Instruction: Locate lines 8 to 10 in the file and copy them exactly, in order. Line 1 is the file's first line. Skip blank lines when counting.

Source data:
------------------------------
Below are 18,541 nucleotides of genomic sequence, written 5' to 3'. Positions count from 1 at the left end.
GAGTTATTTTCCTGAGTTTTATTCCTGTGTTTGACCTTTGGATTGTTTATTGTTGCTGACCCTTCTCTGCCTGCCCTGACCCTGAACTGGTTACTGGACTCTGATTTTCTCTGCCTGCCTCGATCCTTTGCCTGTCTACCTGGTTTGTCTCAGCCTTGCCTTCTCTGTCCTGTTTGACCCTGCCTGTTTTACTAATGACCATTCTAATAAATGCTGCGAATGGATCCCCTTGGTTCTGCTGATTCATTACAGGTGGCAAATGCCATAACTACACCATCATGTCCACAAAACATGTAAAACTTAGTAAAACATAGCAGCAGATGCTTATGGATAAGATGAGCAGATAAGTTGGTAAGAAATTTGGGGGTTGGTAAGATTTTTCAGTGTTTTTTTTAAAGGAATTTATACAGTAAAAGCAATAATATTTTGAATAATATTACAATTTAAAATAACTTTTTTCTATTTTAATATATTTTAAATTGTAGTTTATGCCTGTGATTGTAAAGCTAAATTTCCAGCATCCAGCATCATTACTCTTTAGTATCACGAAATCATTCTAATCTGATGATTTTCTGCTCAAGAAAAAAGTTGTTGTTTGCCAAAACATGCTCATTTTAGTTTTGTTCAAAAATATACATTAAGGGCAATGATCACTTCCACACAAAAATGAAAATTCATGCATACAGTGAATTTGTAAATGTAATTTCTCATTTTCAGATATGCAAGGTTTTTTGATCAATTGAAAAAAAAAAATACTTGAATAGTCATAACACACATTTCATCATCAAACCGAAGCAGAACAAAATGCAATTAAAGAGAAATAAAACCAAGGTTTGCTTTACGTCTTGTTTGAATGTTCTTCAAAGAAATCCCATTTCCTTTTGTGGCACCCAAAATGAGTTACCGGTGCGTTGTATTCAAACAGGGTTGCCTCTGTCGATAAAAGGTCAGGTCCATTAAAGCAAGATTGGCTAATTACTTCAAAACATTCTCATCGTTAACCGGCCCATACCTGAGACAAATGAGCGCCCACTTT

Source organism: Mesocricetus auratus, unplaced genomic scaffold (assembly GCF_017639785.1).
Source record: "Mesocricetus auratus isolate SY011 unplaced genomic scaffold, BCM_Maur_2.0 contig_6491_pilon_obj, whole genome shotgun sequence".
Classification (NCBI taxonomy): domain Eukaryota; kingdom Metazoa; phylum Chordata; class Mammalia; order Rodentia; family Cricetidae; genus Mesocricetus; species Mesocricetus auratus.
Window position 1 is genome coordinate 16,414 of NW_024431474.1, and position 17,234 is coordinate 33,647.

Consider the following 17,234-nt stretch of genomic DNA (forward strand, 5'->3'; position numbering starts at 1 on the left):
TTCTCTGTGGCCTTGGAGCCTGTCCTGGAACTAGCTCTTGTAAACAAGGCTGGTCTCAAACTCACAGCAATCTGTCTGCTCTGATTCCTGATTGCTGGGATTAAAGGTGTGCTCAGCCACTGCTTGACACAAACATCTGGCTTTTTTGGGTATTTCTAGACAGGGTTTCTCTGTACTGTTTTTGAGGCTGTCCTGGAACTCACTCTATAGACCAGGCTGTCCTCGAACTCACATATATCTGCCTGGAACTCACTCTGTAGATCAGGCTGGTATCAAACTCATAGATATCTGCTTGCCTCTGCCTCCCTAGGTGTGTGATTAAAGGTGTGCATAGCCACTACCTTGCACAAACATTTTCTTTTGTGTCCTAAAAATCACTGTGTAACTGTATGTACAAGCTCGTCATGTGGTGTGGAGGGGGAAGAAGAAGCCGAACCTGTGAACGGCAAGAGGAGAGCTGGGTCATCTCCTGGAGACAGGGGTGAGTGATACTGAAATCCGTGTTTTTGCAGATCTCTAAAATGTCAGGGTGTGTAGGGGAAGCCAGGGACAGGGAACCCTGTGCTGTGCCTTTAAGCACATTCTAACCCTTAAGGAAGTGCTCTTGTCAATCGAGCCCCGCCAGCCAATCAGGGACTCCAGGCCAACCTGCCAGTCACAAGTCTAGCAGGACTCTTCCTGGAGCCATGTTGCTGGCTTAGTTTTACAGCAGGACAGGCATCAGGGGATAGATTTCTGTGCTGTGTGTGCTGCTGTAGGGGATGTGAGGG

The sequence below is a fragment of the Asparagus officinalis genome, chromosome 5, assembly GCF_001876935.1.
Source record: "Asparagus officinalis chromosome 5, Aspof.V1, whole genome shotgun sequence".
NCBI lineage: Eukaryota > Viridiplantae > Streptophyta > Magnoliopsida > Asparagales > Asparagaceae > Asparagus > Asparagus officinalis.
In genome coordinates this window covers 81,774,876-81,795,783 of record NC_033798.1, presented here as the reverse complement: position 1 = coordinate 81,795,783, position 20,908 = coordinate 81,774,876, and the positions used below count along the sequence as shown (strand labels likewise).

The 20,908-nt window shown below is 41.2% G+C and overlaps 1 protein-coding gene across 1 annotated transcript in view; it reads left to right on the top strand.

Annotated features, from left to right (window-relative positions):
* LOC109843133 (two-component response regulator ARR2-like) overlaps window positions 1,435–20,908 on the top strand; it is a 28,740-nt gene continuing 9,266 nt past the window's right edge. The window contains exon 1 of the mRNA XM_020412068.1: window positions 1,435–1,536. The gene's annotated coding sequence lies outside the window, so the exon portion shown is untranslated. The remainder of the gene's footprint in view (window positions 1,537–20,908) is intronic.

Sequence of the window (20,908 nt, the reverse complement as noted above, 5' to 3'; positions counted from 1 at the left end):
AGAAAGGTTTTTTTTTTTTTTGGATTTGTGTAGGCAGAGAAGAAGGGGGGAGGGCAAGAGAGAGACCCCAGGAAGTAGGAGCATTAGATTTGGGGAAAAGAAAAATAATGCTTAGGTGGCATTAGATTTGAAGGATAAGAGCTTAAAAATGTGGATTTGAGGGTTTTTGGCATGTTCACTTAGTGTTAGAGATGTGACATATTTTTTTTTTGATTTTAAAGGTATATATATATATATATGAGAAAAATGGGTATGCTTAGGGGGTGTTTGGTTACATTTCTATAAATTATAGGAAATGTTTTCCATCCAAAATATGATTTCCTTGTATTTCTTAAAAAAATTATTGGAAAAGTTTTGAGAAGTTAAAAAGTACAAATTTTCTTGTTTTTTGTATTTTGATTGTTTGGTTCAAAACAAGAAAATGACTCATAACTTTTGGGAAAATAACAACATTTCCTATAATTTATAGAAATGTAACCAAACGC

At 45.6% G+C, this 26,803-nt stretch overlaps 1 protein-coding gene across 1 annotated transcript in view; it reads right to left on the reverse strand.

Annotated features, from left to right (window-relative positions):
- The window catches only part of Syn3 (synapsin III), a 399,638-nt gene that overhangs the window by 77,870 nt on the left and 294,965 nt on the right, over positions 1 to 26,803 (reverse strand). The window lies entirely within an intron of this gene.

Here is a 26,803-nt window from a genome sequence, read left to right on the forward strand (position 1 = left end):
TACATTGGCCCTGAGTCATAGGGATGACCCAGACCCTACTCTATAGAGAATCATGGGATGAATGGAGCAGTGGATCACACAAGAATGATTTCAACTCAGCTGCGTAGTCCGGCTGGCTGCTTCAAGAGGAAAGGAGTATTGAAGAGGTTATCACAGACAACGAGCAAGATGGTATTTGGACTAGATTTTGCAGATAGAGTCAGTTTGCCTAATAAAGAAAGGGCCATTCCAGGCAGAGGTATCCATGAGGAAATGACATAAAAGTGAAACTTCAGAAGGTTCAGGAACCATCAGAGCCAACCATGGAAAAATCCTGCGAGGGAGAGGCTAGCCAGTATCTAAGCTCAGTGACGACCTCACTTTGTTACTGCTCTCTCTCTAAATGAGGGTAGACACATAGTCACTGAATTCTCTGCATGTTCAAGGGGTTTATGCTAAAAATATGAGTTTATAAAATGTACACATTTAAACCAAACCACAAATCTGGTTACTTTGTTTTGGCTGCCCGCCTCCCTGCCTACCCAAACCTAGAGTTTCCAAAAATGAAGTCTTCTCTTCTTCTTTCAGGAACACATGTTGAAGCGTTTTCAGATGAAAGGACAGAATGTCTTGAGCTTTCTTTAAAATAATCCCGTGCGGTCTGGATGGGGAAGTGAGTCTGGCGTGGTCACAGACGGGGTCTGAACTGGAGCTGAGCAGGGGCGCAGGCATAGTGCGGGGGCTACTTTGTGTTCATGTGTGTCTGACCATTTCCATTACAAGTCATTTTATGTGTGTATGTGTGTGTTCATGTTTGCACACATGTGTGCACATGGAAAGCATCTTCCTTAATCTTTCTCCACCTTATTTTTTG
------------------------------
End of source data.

TTCTCTGTGGCCTTGGAGCCTGTCCTGGAACTAGCTCTTGTAAACAAGGCTGGTCTCAAACTCACAGCAATCTGTCTGCTCTGATTCCTGATTGCTGGGATTAAAGGTGTGCTCAGCCACTGCTTGACACAAACATCTGGCTTTTTTGGGTATTTCTAGACAGGGTTTCTCTGTACTGTTTTTGAGGCTGTCCTGGAACTCACTCTATAGACCAGGCTGTCCTCGAACTCACATATATCTGCCTGGAACTCACTCTGTAGATCAGGCTGGTATCAAACTCATAGATATCTGCTTGCCTCTGCCTCCCTAGGTGTGTGATTAAAGGTGTGCATAGCCACTACCTTGCACAAACATTTTCTTTTGTGTCCTAAAAATCACTGTGTAACTGTATGTACAAGCTCGTCATGTGGTGTGGAGGGGGAAGAAGAAGCCGAACCTGTGAACGGCAAGAGGAGAGCTGGGTCATCTCCTGGAGACAGGGGTGAGTGATACTGAAATCCGTGTTTTTGCAGATCTCTAAAATGTCAGGGTGTGTAGGGGAAGCCAGGGACAGGGAACCCTGTGCTGTGCCTTTAAGCACATTCTAACCCTTAAGGAAGTGCTCTTGTCAATCGAGCCCCGCCAGCCAATCAGGGACTCCAGGCCAACCTGCCAGTCACAAGTCTAGCAGGACTCTTCCTGGAGCCATGTTGCTGGCTTAGTTTTACAGCAGGACAGGCATCAGGGGATAGATTTCTGTGCTGTGTGTGCTGCTGTAGGGGATGTGAGGG

The sequence below is a fragment of the Asparagus officinalis genome, chromosome 5, assembly GCF_001876935.1.
Source record: "Asparagus officinalis chromosome 5, Aspof.V1, whole genome shotgun sequence".